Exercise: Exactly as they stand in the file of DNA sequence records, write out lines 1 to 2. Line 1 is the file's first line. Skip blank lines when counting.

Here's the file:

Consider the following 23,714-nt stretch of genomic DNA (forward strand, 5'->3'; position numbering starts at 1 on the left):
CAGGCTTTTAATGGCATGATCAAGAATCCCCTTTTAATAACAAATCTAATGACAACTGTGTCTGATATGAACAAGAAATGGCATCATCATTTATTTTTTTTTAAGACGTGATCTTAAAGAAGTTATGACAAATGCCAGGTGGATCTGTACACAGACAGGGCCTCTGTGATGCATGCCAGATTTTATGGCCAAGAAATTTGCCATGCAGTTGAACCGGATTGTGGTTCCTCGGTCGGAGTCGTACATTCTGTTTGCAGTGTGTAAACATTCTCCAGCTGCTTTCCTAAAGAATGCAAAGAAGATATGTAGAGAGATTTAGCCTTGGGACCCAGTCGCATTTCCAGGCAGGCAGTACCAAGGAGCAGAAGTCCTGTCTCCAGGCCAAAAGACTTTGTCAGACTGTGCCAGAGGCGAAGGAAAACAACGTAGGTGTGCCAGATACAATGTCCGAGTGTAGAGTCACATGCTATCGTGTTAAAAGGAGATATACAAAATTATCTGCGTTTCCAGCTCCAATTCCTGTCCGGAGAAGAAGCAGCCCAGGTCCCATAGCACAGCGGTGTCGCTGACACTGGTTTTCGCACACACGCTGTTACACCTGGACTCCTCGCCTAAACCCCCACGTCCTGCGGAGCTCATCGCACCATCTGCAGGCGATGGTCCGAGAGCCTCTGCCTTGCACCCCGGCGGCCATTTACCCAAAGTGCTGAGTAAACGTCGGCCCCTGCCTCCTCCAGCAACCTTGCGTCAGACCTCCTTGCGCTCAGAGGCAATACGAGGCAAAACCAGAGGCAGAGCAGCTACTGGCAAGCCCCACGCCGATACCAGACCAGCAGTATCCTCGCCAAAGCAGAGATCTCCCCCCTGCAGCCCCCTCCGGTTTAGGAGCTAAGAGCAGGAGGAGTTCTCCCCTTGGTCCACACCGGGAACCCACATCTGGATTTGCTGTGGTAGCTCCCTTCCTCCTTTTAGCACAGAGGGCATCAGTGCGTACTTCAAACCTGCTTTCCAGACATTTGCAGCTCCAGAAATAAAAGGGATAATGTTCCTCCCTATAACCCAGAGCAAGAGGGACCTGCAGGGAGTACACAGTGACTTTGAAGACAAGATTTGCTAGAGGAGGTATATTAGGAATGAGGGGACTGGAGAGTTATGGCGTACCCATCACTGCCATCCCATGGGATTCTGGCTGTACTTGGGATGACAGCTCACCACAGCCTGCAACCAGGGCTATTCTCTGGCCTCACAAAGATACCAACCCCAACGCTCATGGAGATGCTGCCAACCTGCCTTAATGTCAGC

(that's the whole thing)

Consider the following 23,714-nt stretch of genomic DNA (forward strand, 5'->3'; position numbering starts at 1 on the left):
CAGGCTTTTAATGGCATGATCAAGAATCCCCTTTTAATAACAAATCTAATGACAACTGTGTCTGATATGAACAAGAAATGGCATCATCATTTATTTTTTTTTAAGACGTGATCTTAAAGAAGTTATGACAAATGCCAGGTGGATCTGTACACAGACAGGGCCTCTGTGATGCATGCCAGATTTTATGGCCAAGAAATTTGCCATGCAGTTGAACCGGATTGTGGTTCCTCGGTCGGAGTCGTACATTCTGTTTGCAGTGTGTAAACATTCTCCAGCTGCTTTCCTAAAGAATGCAAAGAAGATATGTAGAGAGATTTAGCCTTGGGACCCAGTCGCATTTCCAGGCAGGCAGTACCAAGGAGCAGAAGTCCTGTCTCCAGGCCAAAAGACTTTGTCAGACTGTGCCAGAGGCGAAGGAAAACAACGTAGGTGTGCCAGATACAATGTCCGAGTGTAGAGTCACATGCTATCGTGTTAAAAGGAGATATACAAAATTATCTGCGTTTCCAGCTCCAATTCCTGTCCGGAGAAGAAGCAGCCCAGGTCCCATAGCACAGCGGTGTCGCTGACACTGGTTTTCGCACACACGCTGTTACACCTGGACTCCTCGCCTAAACCCCCACGTCCTGCGGAGCTCATCGCACCATCTGCAGGCGATGGTCCGAGAGCCTCTGCCTTGCACCCCGGCGGCCATTTACCCAAAGTGCTGAGTAAACGTCGGCCCCTGCCTCCTCCAGCAACCTTGCGTCAGACCTCCTTGCGCTCAGAGGCAATACGAGGCAAAACCAGAGGCAGAGCAGCTACTGGCAAGCCCCACGCCGATACCAGACCAGCAGTATCCTCGCCAAAGCAGAGATCTCCCCCCTGCAGCCCCCTCCGGTTTAGGAGCTAAGAGCAGGAGGAGTTCTCCCCTTGGTCCACACCGGGAACCCACATCTGGATTTGCTGTGGTAGCTCCCTTCCTCCTTTTAGCACAGAGGGCATCAGTGCGTACTTCAAACCTGCTTTCCAGACATTTGCAGCTCCAGAAATAAAAGGGATAATGTTCCTCCCTATAACCCAGAGCAAGAGGGACCTGCAGGGAGTACACAGTGACTTTGAAGACAAGATTTGCTAGAGGAGGTATATTAGGAATGAGGGGACTGGAGAGTTATGGCGTACCCATCACTGCCATCCCATGGGATTCTGGCTGTACTTGGGATGACAGCTCACCACAGCCTGCAACCAGGGCTATTCTCTGGCCTCACAAAGATACCAACCCCAACGCTCATGGAGATGCTGCCAACCTGCCTTAATGTCAGC